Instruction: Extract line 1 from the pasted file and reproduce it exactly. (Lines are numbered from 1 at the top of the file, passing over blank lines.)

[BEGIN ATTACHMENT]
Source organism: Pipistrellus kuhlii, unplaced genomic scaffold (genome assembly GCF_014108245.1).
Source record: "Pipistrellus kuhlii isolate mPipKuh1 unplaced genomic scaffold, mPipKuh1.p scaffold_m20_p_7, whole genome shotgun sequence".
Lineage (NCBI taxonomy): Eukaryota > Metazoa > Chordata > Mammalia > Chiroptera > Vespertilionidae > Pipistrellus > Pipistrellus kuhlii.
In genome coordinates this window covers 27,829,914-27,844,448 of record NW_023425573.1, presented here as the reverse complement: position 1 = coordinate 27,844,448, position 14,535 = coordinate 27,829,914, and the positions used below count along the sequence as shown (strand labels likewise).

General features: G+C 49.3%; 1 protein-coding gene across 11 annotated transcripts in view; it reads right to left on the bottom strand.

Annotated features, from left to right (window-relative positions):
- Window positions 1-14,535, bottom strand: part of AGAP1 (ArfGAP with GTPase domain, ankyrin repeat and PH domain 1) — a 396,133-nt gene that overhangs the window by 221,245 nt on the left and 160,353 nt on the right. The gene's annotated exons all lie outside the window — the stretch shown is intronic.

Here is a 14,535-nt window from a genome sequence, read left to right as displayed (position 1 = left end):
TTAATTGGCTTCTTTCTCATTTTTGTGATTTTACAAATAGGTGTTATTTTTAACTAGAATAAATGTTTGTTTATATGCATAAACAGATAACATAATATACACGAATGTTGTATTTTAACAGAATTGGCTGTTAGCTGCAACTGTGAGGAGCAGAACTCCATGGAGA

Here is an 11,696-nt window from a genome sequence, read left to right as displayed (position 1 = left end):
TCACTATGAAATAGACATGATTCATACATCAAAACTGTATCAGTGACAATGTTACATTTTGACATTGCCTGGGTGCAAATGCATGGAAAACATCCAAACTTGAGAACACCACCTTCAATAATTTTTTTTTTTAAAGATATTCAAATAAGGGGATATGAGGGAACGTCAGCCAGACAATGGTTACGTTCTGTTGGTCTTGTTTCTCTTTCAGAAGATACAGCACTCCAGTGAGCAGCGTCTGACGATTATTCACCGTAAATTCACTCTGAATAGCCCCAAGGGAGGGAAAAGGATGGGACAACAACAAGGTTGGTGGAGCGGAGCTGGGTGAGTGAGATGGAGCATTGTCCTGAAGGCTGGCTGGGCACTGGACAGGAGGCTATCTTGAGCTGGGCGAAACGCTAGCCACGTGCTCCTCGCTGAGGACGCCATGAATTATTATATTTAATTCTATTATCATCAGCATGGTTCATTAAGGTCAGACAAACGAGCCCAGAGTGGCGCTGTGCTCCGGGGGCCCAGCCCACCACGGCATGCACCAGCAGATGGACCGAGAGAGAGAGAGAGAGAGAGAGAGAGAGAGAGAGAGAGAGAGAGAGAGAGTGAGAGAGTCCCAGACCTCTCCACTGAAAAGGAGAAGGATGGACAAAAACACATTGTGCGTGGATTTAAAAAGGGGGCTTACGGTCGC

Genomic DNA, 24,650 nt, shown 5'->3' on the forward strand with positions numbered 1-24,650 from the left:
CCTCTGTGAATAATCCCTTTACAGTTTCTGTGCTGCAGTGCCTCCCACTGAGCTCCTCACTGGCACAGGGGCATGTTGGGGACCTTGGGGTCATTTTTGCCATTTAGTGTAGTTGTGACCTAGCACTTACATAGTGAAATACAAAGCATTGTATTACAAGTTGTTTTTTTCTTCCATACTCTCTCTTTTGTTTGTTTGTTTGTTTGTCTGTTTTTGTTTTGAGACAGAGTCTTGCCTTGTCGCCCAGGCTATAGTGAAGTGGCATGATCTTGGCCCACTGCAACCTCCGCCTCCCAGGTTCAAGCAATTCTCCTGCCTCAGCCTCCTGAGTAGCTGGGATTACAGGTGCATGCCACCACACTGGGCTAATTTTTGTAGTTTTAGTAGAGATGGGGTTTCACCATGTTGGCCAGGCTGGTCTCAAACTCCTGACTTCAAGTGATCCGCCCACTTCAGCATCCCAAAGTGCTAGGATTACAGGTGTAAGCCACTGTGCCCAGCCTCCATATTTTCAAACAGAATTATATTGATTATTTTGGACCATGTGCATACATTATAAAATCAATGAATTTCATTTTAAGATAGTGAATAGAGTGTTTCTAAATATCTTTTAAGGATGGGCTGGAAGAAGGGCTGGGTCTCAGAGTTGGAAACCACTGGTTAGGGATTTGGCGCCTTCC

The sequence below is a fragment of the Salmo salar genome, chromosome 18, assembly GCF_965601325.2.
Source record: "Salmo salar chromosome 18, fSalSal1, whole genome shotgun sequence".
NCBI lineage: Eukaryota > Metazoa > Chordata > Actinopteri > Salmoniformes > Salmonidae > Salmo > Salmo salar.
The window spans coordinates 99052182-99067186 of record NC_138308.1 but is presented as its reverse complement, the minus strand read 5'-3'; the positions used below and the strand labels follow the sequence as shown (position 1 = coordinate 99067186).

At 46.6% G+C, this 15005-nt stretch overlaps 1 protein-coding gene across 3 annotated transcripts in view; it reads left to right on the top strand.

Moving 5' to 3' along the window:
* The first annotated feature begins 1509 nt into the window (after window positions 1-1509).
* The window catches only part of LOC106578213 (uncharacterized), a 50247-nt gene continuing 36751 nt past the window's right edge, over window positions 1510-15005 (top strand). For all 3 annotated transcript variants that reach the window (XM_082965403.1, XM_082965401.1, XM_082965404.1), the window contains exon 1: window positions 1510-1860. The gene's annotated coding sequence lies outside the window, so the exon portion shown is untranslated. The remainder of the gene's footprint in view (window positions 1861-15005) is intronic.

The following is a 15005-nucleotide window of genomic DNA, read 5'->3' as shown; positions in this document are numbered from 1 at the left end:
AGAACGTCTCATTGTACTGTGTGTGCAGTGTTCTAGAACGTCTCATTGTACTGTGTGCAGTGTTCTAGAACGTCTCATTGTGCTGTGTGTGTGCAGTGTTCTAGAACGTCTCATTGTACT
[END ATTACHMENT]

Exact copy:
Source organism: Pipistrellus kuhlii, unplaced genomic scaffold (genome assembly GCF_014108245.1).